Into Temptation is a very smoothly-written book, with a flawed but likable heroine and a lot of emotional complexity. Unfortunately, the dynamic that arises between the hero and the heroine set my teeth on edge.
Julian Rexley, Earl of Wolfram, is infuriated to learn that his sister Letitia has run away from home and taken refuge with Sophia Morelle, Dowager Marchioness of Aberly. Many years ago, when they were young and foolish and extremely attracted to one another, Sophia and Julian were scandalously caught half-naked together. Believing (not without reason) that Sophia deliberately trapped him, Julian flatly refused to offer to marry her. Soon afterward Sophia married the wealthy Aberly, and Julian felt that he’d barely escaped the grasp of a fortune hunter. He has spent the last several years despising her.
Sophia loved Julian back then, and his actions – ruining her reputation and then refusing to restore it by marrying her – shattered her heart. In order to salvage her reputation she was forced to marry the manipulative Aberly, who enjoyed crushing her spirit. Now widowed, she lives at the financial mercy of her repulsive brother-in-law. According to the terms of her husband’s will, her allowance may be cut off entirely if she is touched by the least bit of scandal. The brother-in-law hopes to do exactly that, forcing Sophia to become his mistress.
Into this situation storms Julian’s annoyingly spirited sister Letitia, who is bucking and whinnying because Julian, her guardian, wants her to marry (and isn’t that ironic). Letitia has a secret; she tells Sophia all, but forces Sophia to promise to tell Julian nothing – which puts Sophia in an extremely awkward position as her relationship with Julian begins to grow warm once again.
Now, in Regency England as presented by the hundreds of romance novels I’ve read, to ruin a woman’s reputation and then not marry her was a very serious offense. As a result, Sophia certainly might have expected to be thrown out of her home and forced into poverty. That she was able to marry a marquess would have seemed a miracle of biblical proportions, even if he was a lousy husband. Julian’s anger is understandable, but his refusal to marry Sophia was the act of a dishonorable cad, and his resentment of Sophia’s subsequent marriage spoke to me of sheer unmitigated gall. I did not like him.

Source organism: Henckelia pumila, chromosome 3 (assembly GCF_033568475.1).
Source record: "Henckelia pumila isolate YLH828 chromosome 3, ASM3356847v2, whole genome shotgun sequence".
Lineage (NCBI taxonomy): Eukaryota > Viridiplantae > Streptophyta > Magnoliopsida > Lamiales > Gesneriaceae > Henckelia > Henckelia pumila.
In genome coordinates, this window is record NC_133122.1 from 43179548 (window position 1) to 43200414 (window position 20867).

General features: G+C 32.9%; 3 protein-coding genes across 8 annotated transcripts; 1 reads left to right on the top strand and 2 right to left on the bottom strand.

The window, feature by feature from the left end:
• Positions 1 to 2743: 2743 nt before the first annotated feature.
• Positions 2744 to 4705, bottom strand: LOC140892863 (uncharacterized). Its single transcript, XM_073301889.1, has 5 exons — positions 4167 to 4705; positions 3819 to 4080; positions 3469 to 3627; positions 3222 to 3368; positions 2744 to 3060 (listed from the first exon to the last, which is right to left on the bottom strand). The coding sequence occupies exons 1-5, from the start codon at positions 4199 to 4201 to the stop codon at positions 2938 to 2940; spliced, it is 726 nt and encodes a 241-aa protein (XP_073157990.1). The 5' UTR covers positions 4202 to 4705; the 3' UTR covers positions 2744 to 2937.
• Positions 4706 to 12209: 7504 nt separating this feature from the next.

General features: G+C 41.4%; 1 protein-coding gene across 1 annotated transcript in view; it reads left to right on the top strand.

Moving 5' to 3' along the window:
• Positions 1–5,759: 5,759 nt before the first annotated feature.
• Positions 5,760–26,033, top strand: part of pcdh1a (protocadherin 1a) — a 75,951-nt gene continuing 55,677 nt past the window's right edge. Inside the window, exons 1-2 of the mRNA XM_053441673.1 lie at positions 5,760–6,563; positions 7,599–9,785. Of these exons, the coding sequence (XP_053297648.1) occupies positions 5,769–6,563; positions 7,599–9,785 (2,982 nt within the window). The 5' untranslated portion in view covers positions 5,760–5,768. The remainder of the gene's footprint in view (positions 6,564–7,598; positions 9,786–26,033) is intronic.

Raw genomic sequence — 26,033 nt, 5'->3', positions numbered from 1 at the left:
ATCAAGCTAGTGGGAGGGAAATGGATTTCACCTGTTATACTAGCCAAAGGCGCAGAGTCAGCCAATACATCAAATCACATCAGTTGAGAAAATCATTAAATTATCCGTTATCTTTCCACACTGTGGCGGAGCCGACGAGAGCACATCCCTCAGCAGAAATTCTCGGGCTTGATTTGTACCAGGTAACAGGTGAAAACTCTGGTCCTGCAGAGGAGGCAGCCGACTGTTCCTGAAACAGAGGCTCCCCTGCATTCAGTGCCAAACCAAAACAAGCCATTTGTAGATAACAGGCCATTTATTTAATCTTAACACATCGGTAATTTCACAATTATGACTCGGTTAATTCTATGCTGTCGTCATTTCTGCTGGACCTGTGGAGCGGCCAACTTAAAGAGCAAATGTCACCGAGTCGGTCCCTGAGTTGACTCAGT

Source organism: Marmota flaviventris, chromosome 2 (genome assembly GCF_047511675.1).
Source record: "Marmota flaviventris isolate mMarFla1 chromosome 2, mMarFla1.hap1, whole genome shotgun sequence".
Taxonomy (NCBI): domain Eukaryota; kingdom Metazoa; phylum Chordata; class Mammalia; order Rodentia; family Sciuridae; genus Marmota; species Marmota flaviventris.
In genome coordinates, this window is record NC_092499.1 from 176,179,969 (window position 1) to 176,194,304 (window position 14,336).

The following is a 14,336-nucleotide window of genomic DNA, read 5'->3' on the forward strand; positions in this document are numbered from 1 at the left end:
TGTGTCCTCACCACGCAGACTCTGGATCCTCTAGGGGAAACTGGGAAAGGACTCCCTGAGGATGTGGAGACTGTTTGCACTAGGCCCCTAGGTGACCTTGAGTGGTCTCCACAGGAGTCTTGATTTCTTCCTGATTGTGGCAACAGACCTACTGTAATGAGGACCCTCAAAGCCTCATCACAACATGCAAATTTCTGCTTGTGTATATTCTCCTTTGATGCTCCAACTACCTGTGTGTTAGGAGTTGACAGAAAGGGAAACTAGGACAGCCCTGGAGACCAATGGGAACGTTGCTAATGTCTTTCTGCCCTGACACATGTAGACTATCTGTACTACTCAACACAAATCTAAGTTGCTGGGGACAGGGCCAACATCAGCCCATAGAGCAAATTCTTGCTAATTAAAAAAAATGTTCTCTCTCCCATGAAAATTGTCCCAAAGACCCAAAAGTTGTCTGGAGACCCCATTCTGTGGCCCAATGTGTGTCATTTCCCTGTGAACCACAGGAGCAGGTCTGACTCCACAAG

It’s interesting the way the author deals with the fallout Julian’s offense. Sophia forgives him surprisingly easily, I thought, but is naturally wary of trusting him. It takes Julian a while to realize how bad his behavior really was, but when he does his guilt is genuine. And this leads to the continuing conflict between them. Not once but twice, something negative happens to Julian and he assumes, wrongly, that Sophia engineered it in order to get revenge on him. Twice. The first time he has some reason, but the second time it’s pure scapegoatism. Both times, he later explains that the reason he reacted badly is that he cares about Sophia so much. Oh, that makes it okay then. I saw no reason to believe that this sort of thing would not continue to happen to them throughout their marriage.
Conventional romance novel wisdom goes like this: man treats woman badly, so he should have to work that much harder to win her. In this book, Sophia and Julian both are initially at fault; neither has a clear conscience. However, it falls out that she has to work that much harder to win him, while he continues to treat her like garbage. There’s even a scene, after Julian dumps all over Sophia, in which a wise old friend of Sophia’s tells her that Sophia is at fault for not loving him enough. Excuse me?
The driving force behind this novel is Sophia’s love for Julian. It is her reckless, impetuous desire to have him at any cost that first sets their relationship in motion; it is her more mature love that allows her to forgive him and let him back into her heart. But why does she love him? I never knew the answer to that. She finds him handsome, but that’s all. Julian and Sophia do not actually seem to know each other all that well, which cemented my impression that their entire relationship was built upon attraction, responsibility, and guilt. I realize that in real-life relationships there are usually no clear cut good guys and bad guys, and it’s a complex process for a couple to come back from heartache and betrayal. I respect author Smith for trying to capture that complexity. Unfortunately, I thought her hero’s actions were frequently petulant, spiteful, and hypocritical. And though I liked Sophia, I couldn’t understand her feelings for Julian. This book is written very well and its characters came to life for me. Given Julian’s behavior, this is not necessarily a good thing, and it’s one reason I found the HEA ending totally unbelievable. No matter how well written, if you can’t count on the ending, what have you got?